Yesterday my boss said something to me that made me start to think about things in a different way. He told me that he would have more respect for me on the day I can stand up and ask for help, admit I need support or need to take some time off, than if I just throw myself into work and pretend I am OK.
I do that a lot you see, I always have. Work has always been my safe haven. The one place that I can be “normal” and pretend I am OK.
Except, as my boss pointed out, I am not OK and I probably won’t be for a long time. I know that deep down but it is like I am programmed to resist. It is as if I must be strong and not let myself break and ask for help. I know I was abused, I know I am mentally ill and deep down I even know none of it is my fault. Yet I am terrified of admitting I am struggling and need help.
I don’t know why because work has supported me 100% since finding out what happened to me and how sick I am. They have given me time off and provided endless support. I know that I can trust them. Yet I am still afraid that asking for help or needing time off will let them down or disappoint them.
It isn’t just with work either. It is the same with my family and my friends. I feel that asking them for help will disappoint them and let them down, even though I know that they are all here for me.
Yet here is the thing that I started to realise when having the conversation with my boss; it is not work or my family or my friends that I am afraid of disappointing, it is me.
My abusers programmed me to believe that asking for help and crying was bad and a sign of weakness and over time I have convinced myself that that is true. I have grown to believe that being strong is to stand alone and that asking for help is a sign of weakness but I am starting to think that I was wrong.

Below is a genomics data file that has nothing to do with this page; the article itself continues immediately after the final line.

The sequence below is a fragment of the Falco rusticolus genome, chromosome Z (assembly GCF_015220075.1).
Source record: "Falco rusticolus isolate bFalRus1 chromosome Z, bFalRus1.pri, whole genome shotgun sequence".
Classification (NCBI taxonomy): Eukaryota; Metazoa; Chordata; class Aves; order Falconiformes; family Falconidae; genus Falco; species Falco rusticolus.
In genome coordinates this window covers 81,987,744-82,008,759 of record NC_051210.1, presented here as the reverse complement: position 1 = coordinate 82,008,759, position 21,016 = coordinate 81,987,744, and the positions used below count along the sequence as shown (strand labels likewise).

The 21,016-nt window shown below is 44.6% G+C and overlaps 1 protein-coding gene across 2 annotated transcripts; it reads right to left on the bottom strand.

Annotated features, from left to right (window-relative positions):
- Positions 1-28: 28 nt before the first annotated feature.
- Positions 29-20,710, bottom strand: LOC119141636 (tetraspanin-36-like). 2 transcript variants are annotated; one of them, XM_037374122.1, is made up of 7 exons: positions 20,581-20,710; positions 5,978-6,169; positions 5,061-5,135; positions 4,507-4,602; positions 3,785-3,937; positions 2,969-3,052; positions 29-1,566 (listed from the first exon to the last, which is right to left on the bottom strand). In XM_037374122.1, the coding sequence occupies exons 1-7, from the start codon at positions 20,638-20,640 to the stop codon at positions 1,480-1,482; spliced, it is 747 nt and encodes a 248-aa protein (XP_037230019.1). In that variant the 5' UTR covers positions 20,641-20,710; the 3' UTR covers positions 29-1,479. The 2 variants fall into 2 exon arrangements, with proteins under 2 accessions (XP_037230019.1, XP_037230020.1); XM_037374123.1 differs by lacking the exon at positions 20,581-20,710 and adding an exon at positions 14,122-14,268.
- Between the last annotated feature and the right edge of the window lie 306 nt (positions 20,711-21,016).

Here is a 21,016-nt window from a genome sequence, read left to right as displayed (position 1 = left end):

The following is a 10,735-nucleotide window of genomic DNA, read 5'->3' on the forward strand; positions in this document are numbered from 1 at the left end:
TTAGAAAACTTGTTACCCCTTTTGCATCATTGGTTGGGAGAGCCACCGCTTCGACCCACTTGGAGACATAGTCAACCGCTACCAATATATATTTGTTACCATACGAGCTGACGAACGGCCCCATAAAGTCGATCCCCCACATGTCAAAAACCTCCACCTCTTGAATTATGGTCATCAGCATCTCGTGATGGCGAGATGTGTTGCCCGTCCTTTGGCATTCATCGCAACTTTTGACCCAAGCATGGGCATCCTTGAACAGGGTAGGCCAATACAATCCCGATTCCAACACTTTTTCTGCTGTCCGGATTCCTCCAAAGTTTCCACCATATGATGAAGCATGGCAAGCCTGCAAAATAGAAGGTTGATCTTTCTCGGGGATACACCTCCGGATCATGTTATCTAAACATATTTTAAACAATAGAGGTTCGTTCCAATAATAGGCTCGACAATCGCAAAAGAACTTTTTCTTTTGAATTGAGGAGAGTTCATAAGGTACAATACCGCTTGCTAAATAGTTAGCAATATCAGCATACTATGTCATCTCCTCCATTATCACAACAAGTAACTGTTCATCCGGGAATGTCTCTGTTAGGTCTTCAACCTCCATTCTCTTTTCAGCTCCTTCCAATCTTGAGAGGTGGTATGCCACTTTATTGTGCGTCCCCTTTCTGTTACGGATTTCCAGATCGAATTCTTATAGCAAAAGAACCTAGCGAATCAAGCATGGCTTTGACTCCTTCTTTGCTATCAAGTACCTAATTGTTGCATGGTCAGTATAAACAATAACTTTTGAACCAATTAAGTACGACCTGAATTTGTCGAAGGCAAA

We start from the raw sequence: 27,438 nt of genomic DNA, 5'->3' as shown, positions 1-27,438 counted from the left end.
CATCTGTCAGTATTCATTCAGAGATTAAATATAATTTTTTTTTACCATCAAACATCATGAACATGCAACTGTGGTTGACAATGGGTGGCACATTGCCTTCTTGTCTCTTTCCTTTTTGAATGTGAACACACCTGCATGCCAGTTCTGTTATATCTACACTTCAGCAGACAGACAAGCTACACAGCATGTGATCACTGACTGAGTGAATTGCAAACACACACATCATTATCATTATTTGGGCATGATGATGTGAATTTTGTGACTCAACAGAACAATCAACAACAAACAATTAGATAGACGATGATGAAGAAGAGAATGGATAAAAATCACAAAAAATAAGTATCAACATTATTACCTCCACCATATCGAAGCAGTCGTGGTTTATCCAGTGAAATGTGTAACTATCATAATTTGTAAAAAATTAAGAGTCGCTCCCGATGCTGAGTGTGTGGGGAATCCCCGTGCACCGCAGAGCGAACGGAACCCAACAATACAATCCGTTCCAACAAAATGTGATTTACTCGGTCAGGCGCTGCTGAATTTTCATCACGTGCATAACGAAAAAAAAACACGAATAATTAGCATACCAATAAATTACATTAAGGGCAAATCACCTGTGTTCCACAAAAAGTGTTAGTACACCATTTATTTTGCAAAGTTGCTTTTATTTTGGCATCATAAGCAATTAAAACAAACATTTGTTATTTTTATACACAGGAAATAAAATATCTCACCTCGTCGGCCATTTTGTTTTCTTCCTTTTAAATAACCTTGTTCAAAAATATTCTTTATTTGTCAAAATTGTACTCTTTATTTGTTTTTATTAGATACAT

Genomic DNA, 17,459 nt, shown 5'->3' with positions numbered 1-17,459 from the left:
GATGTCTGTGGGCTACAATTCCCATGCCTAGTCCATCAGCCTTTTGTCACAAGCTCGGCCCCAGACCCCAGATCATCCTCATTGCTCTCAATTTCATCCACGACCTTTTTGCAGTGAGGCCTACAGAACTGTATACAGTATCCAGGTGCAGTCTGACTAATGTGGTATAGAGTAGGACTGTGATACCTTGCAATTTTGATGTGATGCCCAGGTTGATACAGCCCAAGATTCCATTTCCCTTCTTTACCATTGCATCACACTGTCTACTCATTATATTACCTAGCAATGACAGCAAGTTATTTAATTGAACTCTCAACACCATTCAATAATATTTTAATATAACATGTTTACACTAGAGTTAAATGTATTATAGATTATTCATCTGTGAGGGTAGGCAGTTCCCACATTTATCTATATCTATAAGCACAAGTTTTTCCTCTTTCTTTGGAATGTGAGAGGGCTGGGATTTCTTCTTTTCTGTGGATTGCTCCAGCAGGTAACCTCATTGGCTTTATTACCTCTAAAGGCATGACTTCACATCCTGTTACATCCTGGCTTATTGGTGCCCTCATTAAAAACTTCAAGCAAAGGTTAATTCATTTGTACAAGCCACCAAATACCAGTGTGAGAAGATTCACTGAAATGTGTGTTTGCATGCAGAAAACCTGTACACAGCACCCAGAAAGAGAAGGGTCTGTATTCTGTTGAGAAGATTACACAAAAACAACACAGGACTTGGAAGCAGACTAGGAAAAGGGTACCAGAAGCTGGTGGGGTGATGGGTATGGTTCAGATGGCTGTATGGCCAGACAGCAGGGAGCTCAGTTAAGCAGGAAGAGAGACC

Asking for help does not mean I am weak or incompetent. In fact it means quite the opposite. It means that I am intelligent enough and strong enough to know that I need help.
I have spent years facing all of this on my own but I am beginning to see that that wasn’t strength but was in fact pride. I have been so afraid of being judged that I have never asked for help when I have needed it.
Yet here is the thing; there should be no shame in asking for help.
Asking for help is not a sign of weakness but is a sign of vulnerability. Vulnerability is the beginning of acceptance.
Asking for help is not a mistake. The only mistake we can make is not asking for help. Sometimes the bravest thing that we can do is admit that we cannot face our trials alone.
True strength is letting go of our pride and admitting we need help. Courage is letting people in to share our trials and to show them our vulnerability.
There is no shame in asking for help.
I am a strong person. I have gone through hell and I am still standing but now I really need someone to take my hand and tell me that everything will be OK.
I was abused. I am going through the police process. I suffer from Depression, Anxiety, PTSD and BPD. I self-harm a lot. I am really ill and I am scared. I am not coping with everything as well as I lead people to believe and that terrifies me. The last time I was vulnerable was when those men were hurting me and everyone left me on my own. I was vulnerable and nobody would help me. I am scared that will happen all over again.
I cannot do this alone. I am sad and I am in pain. I am frightened and I am vulnerable.
I am fragile and I am broken.
Somehow I must try to overcome my fear of reaching out. Why? Because I need help. I need help to find my wings.
And needing help is something none of us should ever be ashamed of.
For there is no shame in asking for help!
Thanks for reading.
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